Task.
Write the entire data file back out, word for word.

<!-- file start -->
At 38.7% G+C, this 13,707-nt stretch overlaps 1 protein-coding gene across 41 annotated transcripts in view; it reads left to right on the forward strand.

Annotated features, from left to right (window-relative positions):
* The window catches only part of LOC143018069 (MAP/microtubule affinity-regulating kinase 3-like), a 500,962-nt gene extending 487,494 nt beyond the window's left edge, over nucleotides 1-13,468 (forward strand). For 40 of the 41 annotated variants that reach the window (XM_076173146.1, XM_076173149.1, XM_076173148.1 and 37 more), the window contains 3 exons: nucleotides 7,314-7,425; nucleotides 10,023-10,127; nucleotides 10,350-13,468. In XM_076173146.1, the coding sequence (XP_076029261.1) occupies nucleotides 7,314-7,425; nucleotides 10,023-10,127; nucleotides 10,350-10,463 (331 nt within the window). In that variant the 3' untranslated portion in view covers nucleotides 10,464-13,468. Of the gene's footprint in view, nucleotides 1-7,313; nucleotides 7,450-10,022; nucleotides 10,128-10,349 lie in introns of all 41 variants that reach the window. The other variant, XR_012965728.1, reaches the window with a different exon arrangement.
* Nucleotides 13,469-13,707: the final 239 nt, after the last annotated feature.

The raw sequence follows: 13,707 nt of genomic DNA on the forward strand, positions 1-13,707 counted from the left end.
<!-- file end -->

At 38.7% G+C, this 13,707-nt stretch overlaps 1 protein-coding gene across 41 annotated transcripts in view; it reads left to right on the forward strand.

Annotated features, from left to right (window-relative positions):
* The window catches only part of LOC143018069 (MAP/microtubule affinity-regulating kinase 3-like), a 500,962-nt gene extending 487,494 nt beyond the window's left edge, over nucleotides 1-13,468 (forward strand). For 40 of the 41 annotated variants that reach the window (XM_076173146.1, XM_076173149.1, XM_076173148.1 and 37 more), the window contains 3 exons: nucleotides 7,314-7,425; nucleotides 10,023-10,127; nucleotides 10,350-13,468. In XM_076173146.1, the coding sequence (XP_076029261.1) occupies nucleotides 7,314-7,425; nucleotides 10,023-10,127; nucleotides 10,350-10,463 (331 nt within the window). In that variant the 3' untranslated portion in view covers nucleotides 10,464-13,468. Of the gene's footprint in view, nucleotides 1-7,313; nucleotides 7,450-10,022; nucleotides 10,128-10,349 lie in introns of all 41 variants that reach the window. The other variant, XR_012965728.1, reaches the window with a different exon arrangement.
* Nucleotides 13,469-13,707: the final 239 nt, after the last annotated feature.

The raw sequence follows: 13,707 nt of genomic DNA on the forward strand, positions 1-13,707 counted from the left end.